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A comparison of oil’s reflection on naphtha, ethylene between today and 2016, 2009

by Esra Ersöz -
  • 17/03/2020 (03:52)
Oil prices have been on a downward spiral due to supply glut and virus-hit-demand as both WTI and Brent futures tumbled 30% last week, the worst week since 2008. This week, erosion persists as both futures have come under $30/bbl on Monday’s daily trading.

Oil prices suffered similar decreases in hefty amounts in the past 15 years, albeit not so often.

The previous plunge was witnessed not so long ago in February 2016, when WTI oil futures on NYMEX saw as low as $28/bbl on a weekly average, according to ChemOrbis Price Wizard. This slump was triggered by oversupply at that time, when Iran returned to pump oil globally following the end of sanctions.

The other one was back in late-2008 and early-2009 as a result of the Great Recession, the most severe economic recession in the United States since the Great Depression of the 1930s.

Here is the review of how naphtha and ethylene reacted to the freefall in oil prices now, and back in 2016 and 2008.

Naphtha mirrors crude oil’s plunge on time and size terms

In 2016, crude oil futures saw below $30/bbl after a decrease of 73% in 20 months from the highs of $100/bbl in 2014. Accordingly, naphtha prices gradually followed suit in the same period as they fell to around $300/ton CIF in Asia and even below this threshold in Europe in February 2016.

In late 2008, crude oil was down to around $40/bbl, shedding approximately by 80% in a shorter period of six months. This was mirrored by naphtha as it fell by the same amount to mid-200s in the same timeframe both in Asia and Europe.

Now that crude oil has neared the $30/bbl threshold, spot naphtha prices have followed it lower with Asian naphtha getting closer to $300/ton and European naphtha already breaching this threshold.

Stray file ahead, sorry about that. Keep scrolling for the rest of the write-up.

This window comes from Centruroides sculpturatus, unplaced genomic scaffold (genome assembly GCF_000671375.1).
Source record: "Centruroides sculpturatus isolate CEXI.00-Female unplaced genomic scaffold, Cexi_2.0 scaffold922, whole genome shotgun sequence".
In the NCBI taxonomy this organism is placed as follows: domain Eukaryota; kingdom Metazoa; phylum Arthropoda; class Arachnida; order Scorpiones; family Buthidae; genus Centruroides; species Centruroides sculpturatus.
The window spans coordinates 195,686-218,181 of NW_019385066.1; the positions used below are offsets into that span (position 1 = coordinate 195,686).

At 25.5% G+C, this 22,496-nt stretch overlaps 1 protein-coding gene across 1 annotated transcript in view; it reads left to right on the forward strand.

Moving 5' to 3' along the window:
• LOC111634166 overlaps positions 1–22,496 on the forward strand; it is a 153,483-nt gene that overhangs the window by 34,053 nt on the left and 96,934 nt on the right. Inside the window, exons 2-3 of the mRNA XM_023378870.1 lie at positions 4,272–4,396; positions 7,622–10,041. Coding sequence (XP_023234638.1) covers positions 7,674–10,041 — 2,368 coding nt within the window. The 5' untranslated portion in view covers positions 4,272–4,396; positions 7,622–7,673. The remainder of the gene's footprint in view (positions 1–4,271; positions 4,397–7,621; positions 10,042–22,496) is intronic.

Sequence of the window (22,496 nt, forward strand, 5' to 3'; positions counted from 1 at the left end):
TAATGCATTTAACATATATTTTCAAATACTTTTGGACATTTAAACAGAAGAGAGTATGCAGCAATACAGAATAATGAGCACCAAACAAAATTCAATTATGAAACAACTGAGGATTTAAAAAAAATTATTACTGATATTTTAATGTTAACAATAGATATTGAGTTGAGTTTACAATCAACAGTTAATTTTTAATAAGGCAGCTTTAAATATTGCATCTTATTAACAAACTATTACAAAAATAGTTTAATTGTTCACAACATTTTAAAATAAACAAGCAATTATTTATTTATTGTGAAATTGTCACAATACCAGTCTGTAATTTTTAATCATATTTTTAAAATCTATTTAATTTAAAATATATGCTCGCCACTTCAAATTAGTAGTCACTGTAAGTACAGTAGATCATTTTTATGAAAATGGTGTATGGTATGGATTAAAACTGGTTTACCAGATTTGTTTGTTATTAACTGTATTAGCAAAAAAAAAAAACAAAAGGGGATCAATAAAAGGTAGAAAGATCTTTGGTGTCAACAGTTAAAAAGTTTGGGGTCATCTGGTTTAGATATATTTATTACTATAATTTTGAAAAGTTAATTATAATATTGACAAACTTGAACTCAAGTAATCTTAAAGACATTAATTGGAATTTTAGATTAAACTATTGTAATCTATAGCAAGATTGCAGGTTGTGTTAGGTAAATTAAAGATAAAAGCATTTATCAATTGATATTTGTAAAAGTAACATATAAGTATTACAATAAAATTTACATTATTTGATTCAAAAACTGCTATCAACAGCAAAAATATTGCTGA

That is to say, naphtha prices continue to go hand in hand with crude oil’s movements.

Ethylene reacts to oil, yet it’s not the sole driver in pricing

Analyzing the historical trend of ethylene prices, ChemOrbis Price Wizard suggests that spot ethylene tends to move in tandem with crude oil; however, this movement is not as aligned as in naphtha. This can be attributed to the supply-demand dynamics being more reflective on ethylene pricing. That is to say, the correlation between oil and ethylene is not always straightforward.

In 2016, Asian ethylene’s reaction to crude’s gradual decrease was somewhat limited. Back then, spot prices traded within the range of $850-900/ton CIF China, according to the weekly average from ChemOrbis Price Wizard. However, they were as low as $400/ton in 2009, posting a much larger decrease in response to crude at around $40/bbl.

Today, Asian spot ethylene is at around $640/ton CIF, representing the lowest levels since 2009, standing somewhere between the lows of 2009 and 2016.

In Europe, ChemOrbis Price Wizard demonstrates that the weekly average of spot ethylene prices hovered around €740/ton FD NWE in February 2016, when WTI crude hit $28/bbl. Back in 2009, they were much lower at €450/ton, although crude oil futures were relatively higher at $40/bbl.

Nowadays, crude oil futures hover around $30/bbl and European ethylene is trading at €660/ton ($735/ton) in Europe, standing at its lowest levels not seen since 2009.
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